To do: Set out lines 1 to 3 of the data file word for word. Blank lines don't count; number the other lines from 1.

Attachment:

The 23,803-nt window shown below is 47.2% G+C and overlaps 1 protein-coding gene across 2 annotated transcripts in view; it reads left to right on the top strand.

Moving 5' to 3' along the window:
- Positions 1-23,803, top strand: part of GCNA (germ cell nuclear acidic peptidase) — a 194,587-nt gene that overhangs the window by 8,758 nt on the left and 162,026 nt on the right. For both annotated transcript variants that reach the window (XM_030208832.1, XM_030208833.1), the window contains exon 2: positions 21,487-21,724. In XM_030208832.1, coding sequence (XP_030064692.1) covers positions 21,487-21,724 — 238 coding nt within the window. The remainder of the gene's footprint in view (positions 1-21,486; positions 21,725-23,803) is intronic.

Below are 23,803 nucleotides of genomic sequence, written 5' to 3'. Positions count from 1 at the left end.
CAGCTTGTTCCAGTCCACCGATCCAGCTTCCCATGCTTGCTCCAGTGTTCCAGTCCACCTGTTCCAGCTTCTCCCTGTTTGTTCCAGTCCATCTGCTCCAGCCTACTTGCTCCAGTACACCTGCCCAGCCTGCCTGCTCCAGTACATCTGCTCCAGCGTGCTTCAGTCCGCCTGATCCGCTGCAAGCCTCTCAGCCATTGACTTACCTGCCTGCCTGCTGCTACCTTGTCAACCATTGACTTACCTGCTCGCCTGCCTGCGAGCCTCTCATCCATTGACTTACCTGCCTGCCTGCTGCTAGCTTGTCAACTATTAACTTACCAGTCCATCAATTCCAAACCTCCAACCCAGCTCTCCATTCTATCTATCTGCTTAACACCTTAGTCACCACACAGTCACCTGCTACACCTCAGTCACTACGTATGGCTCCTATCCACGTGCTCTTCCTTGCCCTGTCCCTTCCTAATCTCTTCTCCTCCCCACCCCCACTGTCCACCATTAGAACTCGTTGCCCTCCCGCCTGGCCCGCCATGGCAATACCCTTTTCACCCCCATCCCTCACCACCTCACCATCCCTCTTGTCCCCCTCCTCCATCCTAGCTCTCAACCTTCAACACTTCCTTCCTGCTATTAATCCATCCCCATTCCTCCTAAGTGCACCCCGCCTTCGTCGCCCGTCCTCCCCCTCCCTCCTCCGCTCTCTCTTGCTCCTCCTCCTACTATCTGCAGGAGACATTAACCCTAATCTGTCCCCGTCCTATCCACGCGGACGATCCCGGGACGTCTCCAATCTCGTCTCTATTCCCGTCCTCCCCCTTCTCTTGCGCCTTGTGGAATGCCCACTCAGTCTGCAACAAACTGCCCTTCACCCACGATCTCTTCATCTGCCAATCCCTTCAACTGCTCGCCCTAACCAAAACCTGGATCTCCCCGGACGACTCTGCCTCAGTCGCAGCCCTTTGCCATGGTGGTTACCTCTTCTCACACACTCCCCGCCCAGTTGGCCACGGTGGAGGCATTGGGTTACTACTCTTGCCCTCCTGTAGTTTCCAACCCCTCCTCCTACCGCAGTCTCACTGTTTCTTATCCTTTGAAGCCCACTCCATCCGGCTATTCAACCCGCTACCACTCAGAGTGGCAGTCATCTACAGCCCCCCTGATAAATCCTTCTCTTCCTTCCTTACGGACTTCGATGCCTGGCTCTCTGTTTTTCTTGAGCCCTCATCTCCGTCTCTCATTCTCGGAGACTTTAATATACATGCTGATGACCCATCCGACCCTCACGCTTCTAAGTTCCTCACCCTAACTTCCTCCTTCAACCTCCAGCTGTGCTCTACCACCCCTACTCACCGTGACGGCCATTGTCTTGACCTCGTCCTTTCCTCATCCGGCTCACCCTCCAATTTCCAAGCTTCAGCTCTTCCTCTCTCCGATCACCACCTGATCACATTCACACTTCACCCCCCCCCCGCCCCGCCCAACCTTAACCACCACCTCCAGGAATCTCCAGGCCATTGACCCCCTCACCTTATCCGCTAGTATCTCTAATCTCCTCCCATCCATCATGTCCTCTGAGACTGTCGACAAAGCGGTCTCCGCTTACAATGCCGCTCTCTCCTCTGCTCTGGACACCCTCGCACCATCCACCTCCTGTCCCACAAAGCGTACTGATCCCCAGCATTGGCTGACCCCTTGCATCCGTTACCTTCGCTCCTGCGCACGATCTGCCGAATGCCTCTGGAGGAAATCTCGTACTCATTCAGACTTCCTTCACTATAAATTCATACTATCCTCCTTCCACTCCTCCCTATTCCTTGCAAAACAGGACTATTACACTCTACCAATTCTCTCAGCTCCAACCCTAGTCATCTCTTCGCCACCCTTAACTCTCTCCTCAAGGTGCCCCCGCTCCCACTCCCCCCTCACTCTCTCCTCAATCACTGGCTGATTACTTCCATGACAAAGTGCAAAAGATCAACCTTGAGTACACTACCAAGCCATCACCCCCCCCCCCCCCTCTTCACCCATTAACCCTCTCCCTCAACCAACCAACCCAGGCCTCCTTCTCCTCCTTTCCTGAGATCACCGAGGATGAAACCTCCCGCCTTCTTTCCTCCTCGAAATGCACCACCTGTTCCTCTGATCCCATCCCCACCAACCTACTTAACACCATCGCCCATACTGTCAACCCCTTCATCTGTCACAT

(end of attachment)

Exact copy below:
The 23,803-nt window shown below is 47.2% G+C and overlaps 1 protein-coding gene across 2 annotated transcripts in view; it reads left to right on the top strand.

Moving 5' to 3' along the window:
- Positions 1-23,803, top strand: part of GCNA (germ cell nuclear acidic peptidase) — a 194,587-nt gene that overhangs the window by 8,758 nt on the left and 162,026 nt on the right. For both annotated transcript variants that reach the window (XM_030208832.1, XM_030208833.1), the window contains exon 2: positions 21,487-21,724. In XM_030208832.1, coding sequence (XP_030064692.1) covers positions 21,487-21,724 — 238 coding nt within the window. The remainder of the gene's footprint in view (positions 1-21,486; positions 21,725-23,803) is intronic.